Non-gardeners always seem to be stumped when it comes to their gardening friends and relatives. I can't begin to count the number of times I’ve gotten garden gloves that are two sizes too big or cheap pruners that fall apart after only a few uses.
So here, in no particular order, are a few Christmas ideas you can leave lying around on a table where your loved ones will see it. Here’s hoping they take the hint!
Really good tools: These can last a lifetime if taken care of properly. They also are the perfect gifts as they are not something most gardeners would buy for themselves. (I’d much rather spend my money on plants, but that’s why I’m a hortiholic.) For lefties only: Pruners and hand weeders specifically for left-handed people are hard to come by and very much appreciated. As a leftie myself, I know.
Hand cream: For those gardeners who either don’t like using gloves or prefer to use their hands. Dirt is really drying! And if they don’t use gloves, it’s a good bet they’ll also need a good nail scrub brush.
Birdhouses: What is a garden without some wildlife, especially birds? Every garden needs at least one birdhouse.
Gnomes: Okay, these aren’t for everyone. But there are some really cute ones out there, and I don’t just mean the Roaming Gnome either.
Memberships: To either the Chicago Botanic Garden or the Morton Arboretum if your gardener doesn't already have one. This is a gift that will keep on giving the entire year.
Garden books: These are great way to keep that gardening spark alive during the long, cold, snowy winter months. It’s hard to go wrong with a garden book, even if it’s mostly pictures. A few suggestions follow. All were published in the past year and have received good reviews. I haven’t read all of them, but have browsed most of them.
“Gardening for a Lifetime: How to Garden Wiser as You Grow Older,” by Sydney Eddison. We’re all getting older and she has some good suggestions on how to keep the garden looking good.
“Contemporary Color in the Landscape: Top Designers, Inspiring Ideas, New Combinations,” by Andrew Wilson. Absolutely gorgeous photos!
“The Artful Garden: Creative Inspiration for Landscape Design” by James van Sweden and Tom Christopher. Van Sweden designed Evening Island and several other projects at the Chicago Botanic Garden.
“Landscapes in Landscapes,” by Piet Oudolf and Noel Kingsbury. Latest book from Dutch plantsman Oudolf, who designed the Lurie Garden at Chicago’s Millennium Park.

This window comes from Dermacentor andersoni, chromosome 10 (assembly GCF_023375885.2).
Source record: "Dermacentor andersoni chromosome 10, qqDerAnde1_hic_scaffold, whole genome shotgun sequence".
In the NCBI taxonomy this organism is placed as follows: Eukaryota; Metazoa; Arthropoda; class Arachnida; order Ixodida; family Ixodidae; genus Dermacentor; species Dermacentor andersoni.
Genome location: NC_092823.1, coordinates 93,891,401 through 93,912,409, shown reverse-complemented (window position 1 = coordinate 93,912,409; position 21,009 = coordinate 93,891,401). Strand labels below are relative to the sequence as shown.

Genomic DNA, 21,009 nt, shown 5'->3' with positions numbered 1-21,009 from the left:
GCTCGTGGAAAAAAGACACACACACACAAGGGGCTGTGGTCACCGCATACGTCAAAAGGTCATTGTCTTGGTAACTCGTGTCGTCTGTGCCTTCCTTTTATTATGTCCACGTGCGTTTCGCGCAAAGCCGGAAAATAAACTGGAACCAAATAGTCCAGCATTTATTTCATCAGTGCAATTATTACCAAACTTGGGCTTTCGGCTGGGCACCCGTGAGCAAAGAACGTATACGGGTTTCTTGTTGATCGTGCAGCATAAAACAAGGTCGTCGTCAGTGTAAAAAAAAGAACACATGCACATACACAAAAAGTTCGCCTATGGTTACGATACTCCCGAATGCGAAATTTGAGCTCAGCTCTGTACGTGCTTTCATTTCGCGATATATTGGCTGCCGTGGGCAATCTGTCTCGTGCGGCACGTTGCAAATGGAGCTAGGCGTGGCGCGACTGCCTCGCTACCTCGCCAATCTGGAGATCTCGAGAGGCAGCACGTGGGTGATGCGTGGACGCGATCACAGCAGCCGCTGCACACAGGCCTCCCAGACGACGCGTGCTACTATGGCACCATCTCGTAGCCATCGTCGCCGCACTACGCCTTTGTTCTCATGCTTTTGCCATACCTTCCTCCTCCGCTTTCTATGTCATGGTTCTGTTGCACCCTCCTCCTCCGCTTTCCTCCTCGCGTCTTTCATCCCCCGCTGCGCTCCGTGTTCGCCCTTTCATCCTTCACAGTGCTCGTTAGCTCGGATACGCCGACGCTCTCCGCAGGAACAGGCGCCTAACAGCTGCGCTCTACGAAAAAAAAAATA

“Designing with Conifers: The Best Choices for Year-Round Interest in Your Garden,” by Richard Bitner. For those who want to move beyond yews and arborvitae in the home landscape.
“Wicked Bugs: The Louse that Conquered Napoleon’s Army and Other Diabolical Insects,” by Amy Stewart, who also wrote "Wicked Plants." Not for the squeamish.
“Continuous Container Gardens: Swap in the Plants of the Season to Create Fresh Designs,” by Sara Begg Townsend and Roanne Robbins. How to keep your container looking good throughout the year.
“Garden Up! Smart Vertical Gardening for Small and Large Spaces,” by Susan Morrison and Rebecca Sweet. Arbors, trellises, living walls and other vertical options. Especially good for urban gardeners.
“Tomorrow’s Garden: Design and Inspiration for a New Age of Sustainable Gardening,” by Stephen Orr.
“Founding Gardeners,” by Andrea Wulf. For those who love gardening as well as politics and/or early American history. Most of our Founding Fathers were gardeners as well as farmers. They spent a lot of time thinking about the fledgling nation’s native plant life as well as compost. (See July blog).
“The Bad Tempered Gardener,” by Anne Wareham. This is written by someone who loves gardens, but hates gardening, which she claims is akin to doing housework outside. She’s witty, irreverent and always entertaining.
Gift certificates: If all else fails, get a gift certificate at your gardener’s favorite nursery. It’s sure to be used up quickly.
Here's hoping your holiday shopping goes smoothly!
By Karen Geisler